I hope to go a bit further and expand upon some previous discussions of what a witchcraft practice in the New World might look like. I will be turning to folklore, history, and contemporary behaviors and actions to help define that, and in the end, I will probably satisfy no one, but perhaps get into a few good conversations with the points I raise. For now, though, I hope that this article—a little bit of me put out there for you to consider—will clarify my practices a bit. I am not a perfect witch, mind you, possibly not even a very good one. Nor are my practices solely definitive of all witches everywhere. But if this article speaks to you in some way, I’d love to know. I’d love to hear if you are a witch, too.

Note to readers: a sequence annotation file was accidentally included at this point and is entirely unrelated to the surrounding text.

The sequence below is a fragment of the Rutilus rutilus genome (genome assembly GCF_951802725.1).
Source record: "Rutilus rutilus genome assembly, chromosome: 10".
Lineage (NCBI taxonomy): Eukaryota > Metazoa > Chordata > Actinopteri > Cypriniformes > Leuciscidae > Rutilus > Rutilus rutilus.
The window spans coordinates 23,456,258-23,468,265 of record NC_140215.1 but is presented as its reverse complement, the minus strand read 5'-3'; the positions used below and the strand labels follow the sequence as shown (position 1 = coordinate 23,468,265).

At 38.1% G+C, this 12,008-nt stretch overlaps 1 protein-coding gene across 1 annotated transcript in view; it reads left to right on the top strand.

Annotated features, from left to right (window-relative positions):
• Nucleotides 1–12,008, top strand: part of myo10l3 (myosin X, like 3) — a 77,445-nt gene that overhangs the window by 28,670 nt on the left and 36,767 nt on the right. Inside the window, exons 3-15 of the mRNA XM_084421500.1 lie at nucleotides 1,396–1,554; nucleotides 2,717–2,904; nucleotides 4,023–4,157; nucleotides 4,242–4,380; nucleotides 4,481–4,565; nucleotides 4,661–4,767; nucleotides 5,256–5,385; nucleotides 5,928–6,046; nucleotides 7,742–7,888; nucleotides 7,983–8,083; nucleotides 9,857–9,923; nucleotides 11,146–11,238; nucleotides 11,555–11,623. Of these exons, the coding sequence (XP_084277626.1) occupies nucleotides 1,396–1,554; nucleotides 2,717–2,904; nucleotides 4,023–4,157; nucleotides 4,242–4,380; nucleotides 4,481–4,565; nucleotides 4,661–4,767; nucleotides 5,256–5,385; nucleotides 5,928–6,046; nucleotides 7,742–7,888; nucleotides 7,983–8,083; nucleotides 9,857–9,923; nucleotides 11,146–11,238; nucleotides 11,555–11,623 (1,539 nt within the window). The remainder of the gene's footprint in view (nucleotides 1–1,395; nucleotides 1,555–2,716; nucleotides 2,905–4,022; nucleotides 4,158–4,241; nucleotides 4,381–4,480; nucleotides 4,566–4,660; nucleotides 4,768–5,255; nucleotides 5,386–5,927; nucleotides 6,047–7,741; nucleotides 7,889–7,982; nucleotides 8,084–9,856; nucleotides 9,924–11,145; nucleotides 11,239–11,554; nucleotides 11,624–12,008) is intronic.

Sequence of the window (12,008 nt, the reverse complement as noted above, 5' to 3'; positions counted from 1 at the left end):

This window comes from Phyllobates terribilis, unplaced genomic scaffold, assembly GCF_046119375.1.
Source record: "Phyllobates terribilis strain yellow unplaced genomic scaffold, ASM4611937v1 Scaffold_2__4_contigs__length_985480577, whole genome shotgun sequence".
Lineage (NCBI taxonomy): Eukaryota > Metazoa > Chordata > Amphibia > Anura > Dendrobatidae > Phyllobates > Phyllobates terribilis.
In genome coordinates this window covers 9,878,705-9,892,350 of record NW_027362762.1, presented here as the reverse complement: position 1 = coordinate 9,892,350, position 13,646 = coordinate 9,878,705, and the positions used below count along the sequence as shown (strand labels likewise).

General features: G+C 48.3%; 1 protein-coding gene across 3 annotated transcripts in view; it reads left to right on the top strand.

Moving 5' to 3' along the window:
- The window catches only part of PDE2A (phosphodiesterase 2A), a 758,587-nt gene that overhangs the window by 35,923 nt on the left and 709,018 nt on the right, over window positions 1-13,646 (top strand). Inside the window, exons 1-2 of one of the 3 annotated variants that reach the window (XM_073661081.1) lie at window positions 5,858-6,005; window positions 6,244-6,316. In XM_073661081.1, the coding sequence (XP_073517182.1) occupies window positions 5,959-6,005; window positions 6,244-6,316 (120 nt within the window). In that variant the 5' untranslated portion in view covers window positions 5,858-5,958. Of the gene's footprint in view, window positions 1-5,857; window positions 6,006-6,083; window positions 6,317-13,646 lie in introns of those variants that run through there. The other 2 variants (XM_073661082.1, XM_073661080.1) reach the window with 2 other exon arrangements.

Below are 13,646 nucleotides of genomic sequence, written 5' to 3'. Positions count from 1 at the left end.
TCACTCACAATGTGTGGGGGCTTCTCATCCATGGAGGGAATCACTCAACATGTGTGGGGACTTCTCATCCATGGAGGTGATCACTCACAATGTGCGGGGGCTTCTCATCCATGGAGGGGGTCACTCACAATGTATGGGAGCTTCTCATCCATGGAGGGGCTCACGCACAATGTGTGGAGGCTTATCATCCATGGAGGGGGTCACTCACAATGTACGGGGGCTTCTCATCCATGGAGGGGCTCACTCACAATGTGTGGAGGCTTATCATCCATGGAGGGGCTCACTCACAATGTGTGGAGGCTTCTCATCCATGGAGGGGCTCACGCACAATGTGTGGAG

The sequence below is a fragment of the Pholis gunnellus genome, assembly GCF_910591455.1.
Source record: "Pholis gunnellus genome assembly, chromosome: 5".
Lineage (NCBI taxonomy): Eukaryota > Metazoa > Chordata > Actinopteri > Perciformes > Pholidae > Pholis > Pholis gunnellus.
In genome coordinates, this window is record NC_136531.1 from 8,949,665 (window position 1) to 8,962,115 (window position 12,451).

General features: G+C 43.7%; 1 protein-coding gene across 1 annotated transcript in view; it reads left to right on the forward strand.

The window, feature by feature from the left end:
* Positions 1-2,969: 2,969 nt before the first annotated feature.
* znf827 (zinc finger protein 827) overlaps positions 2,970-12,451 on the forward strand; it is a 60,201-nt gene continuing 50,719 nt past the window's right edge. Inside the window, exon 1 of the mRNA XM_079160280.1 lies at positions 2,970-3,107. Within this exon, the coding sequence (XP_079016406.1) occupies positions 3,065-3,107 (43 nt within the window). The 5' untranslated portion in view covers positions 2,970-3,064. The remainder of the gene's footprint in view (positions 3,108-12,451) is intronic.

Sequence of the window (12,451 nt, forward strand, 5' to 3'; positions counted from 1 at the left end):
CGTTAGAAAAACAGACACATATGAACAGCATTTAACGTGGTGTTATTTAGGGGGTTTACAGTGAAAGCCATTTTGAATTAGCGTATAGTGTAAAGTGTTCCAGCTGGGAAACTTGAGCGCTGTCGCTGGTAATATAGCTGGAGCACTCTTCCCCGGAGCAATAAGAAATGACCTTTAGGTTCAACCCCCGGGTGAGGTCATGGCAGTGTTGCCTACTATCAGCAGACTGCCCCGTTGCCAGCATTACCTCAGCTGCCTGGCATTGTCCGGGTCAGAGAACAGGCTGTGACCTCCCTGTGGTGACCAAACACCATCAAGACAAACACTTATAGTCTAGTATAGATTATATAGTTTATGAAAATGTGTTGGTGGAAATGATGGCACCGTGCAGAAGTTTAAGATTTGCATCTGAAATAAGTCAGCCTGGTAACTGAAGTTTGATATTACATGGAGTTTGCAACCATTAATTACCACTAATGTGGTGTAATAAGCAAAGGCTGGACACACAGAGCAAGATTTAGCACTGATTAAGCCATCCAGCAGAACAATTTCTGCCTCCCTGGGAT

Thanks for reading,

-Cory

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Blog Post 199 – Film Review: The Witch (Spoilers)

February 27, 2016

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I am sure I am not the only person in the witchcraft blogosphere who will be venturing an opinion on Robert Eggers’ New England folk horror film, The Witch. The movie’s stylistic and narrative gravity has been pulling critics from many backgrounds into its orbit to venture commentary. It is a fine film, to be sure, and if you are looking for a recommendation, I am among dozens of others who will give one—the film currently seems to be holding a mid-to-upper-80s percentage and “Certified Fresh” rating on movie review amalgamator RottenTomatoes.com. If you’re a fan of horror movies (or at least can stomach horror genre frights), the movie is beautiful to look at and riveting from its first moment until its surprising finish. For visual impact alone, it is worth seeing in the theater. Other critics with a deeper background in film studies can and have said much more about Eggers’ diretorial debut as an artistic work, and so I will leave my simple recommendation here in the first paragraph.